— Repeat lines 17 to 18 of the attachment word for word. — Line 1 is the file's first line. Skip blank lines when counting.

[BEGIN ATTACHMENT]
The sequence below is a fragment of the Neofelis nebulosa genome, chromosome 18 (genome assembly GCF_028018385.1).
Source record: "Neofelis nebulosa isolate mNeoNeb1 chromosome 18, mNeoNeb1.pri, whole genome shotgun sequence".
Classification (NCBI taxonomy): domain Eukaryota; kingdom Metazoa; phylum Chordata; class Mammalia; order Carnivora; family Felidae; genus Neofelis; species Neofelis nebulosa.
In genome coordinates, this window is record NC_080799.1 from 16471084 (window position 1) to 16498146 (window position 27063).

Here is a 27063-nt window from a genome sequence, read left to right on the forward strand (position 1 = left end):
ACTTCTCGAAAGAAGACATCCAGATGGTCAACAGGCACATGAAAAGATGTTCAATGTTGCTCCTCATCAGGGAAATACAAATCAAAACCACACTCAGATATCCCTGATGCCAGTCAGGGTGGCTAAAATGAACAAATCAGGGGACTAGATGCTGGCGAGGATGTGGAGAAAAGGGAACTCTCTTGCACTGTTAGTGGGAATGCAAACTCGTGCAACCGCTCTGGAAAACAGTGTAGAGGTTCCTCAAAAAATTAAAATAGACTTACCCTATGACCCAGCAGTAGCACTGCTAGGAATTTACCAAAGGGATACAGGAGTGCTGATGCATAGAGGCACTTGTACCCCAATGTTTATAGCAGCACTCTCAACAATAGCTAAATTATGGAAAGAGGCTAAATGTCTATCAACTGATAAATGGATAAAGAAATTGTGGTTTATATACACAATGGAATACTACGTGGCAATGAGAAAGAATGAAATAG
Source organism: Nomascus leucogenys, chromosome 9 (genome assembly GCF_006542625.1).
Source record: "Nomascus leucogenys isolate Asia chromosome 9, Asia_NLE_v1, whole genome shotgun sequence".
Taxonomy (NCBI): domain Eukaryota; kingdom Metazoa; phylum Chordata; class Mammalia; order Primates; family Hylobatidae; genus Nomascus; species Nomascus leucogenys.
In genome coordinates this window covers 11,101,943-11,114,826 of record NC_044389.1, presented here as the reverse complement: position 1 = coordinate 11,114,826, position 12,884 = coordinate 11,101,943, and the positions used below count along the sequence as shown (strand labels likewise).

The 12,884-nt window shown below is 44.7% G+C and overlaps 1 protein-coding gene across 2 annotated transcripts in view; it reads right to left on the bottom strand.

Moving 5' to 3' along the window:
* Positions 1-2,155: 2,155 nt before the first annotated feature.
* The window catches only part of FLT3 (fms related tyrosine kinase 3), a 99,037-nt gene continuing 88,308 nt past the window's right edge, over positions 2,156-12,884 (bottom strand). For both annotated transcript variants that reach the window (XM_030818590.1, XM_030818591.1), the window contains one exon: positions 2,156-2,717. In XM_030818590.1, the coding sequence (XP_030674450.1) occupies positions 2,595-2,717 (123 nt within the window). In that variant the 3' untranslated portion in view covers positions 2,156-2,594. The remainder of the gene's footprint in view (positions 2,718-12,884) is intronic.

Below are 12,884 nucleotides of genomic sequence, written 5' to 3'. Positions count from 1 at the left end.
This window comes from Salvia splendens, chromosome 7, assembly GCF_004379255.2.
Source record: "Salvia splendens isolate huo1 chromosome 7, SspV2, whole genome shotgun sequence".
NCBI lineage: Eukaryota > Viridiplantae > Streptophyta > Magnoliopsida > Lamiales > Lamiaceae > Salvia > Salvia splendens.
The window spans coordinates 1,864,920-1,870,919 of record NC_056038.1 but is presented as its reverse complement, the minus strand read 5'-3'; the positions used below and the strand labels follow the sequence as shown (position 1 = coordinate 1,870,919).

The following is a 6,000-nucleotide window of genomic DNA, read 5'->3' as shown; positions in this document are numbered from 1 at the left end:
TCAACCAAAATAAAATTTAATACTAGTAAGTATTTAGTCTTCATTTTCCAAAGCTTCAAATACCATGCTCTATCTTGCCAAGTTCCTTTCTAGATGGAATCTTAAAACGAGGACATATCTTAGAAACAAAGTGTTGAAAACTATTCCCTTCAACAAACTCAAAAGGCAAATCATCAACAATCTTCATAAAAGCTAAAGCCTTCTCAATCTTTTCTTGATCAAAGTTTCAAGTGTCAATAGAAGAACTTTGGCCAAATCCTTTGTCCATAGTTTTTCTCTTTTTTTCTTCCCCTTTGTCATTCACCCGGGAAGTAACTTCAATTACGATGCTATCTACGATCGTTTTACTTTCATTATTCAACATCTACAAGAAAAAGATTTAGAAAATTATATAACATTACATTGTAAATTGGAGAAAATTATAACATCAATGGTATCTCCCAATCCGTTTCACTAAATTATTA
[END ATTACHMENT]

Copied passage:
Source record: "Salvia splendens isolate huo1 chromosome 7, SspV2, whole genome shotgun sequence".
NCBI lineage: Eukaryota > Viridiplantae > Streptophyta > Magnoliopsida > Lamiales > Lamiaceae > Salvia > Salvia splendens.